Artery of Adamkiewicz Preservation During Fenestrated-Branched Endovascular Aortic Aneurysm Repair (F-BEVAR)
Anna L. Driessen, Carla K. Scott, Gerardo G. Guardiola, Mirza S. Baig, Melissa L. Kirkwood, Carlos H. Timaran
UT Southwestern Medical Center, Dallas, TX
BACKGROUND: The exclusion of lumbar and intercostal arteries, specially the artery of Adamkiewicz, plays an important role in the development of spinal cord ischemia during complex endovascular aortic aneurysm repair. We present a case of a patient with a complex abdominal aortic aneurysm who underwent F-BEVAR using a patient specific device with an additional branch for preservation of the artery of Adamkiewicz. METHODS: A 75-year-old male patient developed a suprarenal abdominal aortic aneurysm (AAA) after prior open aortobifemoral repair for an infrarenal AAA. The computed tomography angiogram (CTA) demonstrated proximal aneurysmal degeneration with a 6.2cm suprarenal AAA. A large artery of Adamkiewicz was evident just above the origin of the renal arteries (Fig A) as well as bilateral occlusion of the internal iliac arteries. Because of the comorbidities and prior open repair, an endovascular repair was recommended. Accordingly, an investigational patient specific device was designed with 4 fenestrations for the visceral and renal vessels and an additional 6 x18 mm upward facing branch for the artery of Adamkiewicz (Fig B). Bilateral percutaneous and right open brachial access was obtained. The fenestrated-branched device was deployed sequentially while selecting the visceral arteries. The upward branch was selected using a steerable sheath from the right femoral access. The Adamkiewicz artery was then catheterized and stented with a covered balloon expandable stent (Gore VBX 5x39mm). The procedure was successfully completed with the deployment of the bifurcated graft and iliac extensions. Completion angiogram showed excellent technical result with perfusion of all visceral arteries and the artery of Adamkiewicz with no significant endoleak. Intraoperative neuromonitoring demonstrated no changes in sensory and motor evoked potentials. Near-infrared spectroscopy revealed stable and unchanged oxygen saturation at all levels perioperatively.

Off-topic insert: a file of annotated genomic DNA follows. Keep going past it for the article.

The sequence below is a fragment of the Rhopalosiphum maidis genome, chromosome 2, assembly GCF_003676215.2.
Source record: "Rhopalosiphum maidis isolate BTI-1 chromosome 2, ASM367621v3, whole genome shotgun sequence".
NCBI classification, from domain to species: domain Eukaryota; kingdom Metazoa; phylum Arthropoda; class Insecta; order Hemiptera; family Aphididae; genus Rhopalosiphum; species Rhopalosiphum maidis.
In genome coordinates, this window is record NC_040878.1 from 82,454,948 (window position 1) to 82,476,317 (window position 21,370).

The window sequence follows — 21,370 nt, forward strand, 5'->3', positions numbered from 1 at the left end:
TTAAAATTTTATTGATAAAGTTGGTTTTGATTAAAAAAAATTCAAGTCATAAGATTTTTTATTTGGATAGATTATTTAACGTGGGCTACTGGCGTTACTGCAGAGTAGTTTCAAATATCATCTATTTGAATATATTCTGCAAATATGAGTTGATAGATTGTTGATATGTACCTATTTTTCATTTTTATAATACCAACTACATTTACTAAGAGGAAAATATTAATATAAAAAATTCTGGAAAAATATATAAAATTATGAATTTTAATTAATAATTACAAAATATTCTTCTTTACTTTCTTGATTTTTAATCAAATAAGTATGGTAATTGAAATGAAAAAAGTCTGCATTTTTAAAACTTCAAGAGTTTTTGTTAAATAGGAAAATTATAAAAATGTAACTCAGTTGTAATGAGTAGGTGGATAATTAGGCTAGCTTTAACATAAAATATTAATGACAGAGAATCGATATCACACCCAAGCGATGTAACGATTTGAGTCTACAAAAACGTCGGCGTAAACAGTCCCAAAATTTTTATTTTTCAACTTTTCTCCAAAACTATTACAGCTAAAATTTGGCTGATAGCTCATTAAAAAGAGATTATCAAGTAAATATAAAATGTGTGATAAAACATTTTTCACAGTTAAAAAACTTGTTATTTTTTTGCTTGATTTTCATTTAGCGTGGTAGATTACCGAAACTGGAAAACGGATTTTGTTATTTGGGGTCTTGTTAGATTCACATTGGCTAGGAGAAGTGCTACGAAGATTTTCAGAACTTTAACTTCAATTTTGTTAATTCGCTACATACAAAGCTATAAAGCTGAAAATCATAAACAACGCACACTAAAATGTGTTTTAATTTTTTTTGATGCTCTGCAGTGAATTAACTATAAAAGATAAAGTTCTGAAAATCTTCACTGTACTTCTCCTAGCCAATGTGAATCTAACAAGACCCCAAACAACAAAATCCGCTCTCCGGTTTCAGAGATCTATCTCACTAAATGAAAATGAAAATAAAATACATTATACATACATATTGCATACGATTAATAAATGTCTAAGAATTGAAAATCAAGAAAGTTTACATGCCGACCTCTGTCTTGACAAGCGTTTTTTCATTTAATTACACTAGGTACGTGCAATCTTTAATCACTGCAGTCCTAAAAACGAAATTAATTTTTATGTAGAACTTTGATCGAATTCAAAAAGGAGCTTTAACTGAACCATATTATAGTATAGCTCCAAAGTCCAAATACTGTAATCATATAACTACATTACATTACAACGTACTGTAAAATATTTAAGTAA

RESULTS: The post-operative course was unremarkable and without any neurological alterations. The 30-day follow-up CTA demonstrated patent fenestrated endograft and stents without evidence of endoleak. The artery of Adamkiewicz and its branch were patent with good flow into both branches of the artery (Fig C). CONCLUSION: We here describe the first case reported in the literature using a patient specific device designed with an upward facing branch to preserve the flow into the artery of Adamkiewicz. This technique should be considered to decrease the risk of spinal cord injury during complex endovascular aneurysm repair when the anatomy for preservation is feasible and the spinal cord collateral arterial network is incomplete.
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